Audi & Mercedes go into survival mode
In a bid to boost profitability and stay relevant in digital EV times, Audi is cutting 9,500 jobs by 2025 and shaking up its leadership. Earlier this month, Daimler had announced similar job cuts at Mercedes-Benz.
The job cuts at Daimler should help the carmaker save more than 1 billion euros by the end of 2022. This will be achieved by reducing jobs in management and in indirect areas. Daimler will also cap investments in property, plant and equipment and in R&D at the 2019 level.
The transition to electric vehicles and the development of self-driving systems in particular cause both carmakers to go into cost-cutting mode.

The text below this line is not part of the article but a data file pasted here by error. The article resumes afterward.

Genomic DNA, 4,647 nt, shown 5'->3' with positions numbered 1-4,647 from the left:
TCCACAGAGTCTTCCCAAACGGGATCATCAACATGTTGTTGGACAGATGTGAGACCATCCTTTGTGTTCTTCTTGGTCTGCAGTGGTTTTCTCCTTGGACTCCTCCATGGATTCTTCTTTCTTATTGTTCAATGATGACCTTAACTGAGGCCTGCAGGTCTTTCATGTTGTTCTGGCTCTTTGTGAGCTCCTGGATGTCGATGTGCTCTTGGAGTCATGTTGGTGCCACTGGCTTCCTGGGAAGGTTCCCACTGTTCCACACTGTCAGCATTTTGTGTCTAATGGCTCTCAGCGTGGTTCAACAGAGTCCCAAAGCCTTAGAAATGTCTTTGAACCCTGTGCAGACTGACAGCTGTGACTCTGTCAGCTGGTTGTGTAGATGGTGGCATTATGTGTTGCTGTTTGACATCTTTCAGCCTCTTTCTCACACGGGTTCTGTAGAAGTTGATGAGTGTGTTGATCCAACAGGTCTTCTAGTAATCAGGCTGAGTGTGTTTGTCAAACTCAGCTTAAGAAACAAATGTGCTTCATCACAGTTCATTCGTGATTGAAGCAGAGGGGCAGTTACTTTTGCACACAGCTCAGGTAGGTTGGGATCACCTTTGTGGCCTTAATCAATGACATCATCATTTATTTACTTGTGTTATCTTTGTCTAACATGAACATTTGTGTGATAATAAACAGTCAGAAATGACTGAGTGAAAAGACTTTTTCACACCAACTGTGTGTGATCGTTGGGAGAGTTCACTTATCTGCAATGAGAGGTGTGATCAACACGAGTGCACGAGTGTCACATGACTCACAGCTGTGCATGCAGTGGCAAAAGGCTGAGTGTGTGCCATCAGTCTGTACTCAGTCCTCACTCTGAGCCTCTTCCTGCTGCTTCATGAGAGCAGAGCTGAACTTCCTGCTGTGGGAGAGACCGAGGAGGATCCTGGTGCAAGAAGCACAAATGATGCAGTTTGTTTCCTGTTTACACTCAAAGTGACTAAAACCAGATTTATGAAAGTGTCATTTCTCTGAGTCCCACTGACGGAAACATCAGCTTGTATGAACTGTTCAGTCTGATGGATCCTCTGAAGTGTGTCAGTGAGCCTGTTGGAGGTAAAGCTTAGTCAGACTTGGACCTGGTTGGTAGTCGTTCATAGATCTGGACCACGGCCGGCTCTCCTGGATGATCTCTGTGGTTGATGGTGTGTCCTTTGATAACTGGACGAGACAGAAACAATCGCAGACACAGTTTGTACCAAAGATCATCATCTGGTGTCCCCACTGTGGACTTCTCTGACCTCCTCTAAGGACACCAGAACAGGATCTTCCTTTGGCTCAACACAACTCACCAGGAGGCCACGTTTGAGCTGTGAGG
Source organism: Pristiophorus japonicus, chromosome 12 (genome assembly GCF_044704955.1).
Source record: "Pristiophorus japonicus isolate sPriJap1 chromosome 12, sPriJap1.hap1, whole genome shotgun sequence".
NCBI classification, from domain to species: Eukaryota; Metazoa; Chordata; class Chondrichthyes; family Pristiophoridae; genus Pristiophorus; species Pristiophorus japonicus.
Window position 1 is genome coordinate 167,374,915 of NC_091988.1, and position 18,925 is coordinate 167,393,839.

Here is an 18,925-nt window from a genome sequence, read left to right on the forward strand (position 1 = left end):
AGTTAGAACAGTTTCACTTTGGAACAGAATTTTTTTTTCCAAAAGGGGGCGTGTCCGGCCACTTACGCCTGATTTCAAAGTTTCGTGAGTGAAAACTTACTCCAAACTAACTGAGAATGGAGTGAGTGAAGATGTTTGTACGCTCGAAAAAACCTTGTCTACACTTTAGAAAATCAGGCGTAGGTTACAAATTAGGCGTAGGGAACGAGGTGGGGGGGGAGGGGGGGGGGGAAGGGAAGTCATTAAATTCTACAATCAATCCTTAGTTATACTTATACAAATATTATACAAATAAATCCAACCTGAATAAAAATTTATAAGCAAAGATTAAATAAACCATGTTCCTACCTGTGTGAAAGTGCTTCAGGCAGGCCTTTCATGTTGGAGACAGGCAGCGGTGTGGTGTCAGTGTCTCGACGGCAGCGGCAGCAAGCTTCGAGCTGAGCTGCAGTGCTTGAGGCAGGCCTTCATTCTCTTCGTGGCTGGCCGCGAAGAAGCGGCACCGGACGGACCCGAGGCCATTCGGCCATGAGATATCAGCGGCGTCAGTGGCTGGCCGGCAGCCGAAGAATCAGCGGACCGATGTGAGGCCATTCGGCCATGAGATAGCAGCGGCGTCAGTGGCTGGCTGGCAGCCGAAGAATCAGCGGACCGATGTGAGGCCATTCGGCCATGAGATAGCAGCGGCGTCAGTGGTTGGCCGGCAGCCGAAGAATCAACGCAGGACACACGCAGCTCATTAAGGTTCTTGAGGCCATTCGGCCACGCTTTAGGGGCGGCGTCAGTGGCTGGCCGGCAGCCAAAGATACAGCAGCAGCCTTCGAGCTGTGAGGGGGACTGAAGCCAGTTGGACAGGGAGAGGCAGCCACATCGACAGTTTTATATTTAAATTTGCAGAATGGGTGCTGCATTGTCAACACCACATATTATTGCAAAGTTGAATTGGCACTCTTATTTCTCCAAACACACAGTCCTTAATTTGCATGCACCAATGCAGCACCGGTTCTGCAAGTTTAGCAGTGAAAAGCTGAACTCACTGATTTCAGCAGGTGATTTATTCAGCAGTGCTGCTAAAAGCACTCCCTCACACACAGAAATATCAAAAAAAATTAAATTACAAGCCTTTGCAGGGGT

In 2019, Mercedes’ EBIT margin outlook dropped to a 3 to 5% range.
The outlook at Audi is also less rosy, with global sales having falled 1.2% to 1.51 million in the first 10 months of the year. Audi is still the largest profit maker in the Volkswagen family, but the company is preparing measures to defend its position ahead of the arrival of its new CEO, Markus Duesmann, on 1 April 2020.
To that end, Audi plans to eliminate around 15% of its workforce in Germany and to streamline its operations at its two main German factories. These cuts should be achieved through attrition and voluntary measures like early retirement.
After this overhaul, Audi’s remaining 50,000 employees in Germany will have job security until 2029. Moreover, 2,000 new jobs will be created to strengthen its expertise in the fields of electrification and digital offerings.
Audi has also announced a shakeup of its senior management.
Photo: Audi headquarters, Ingolstadt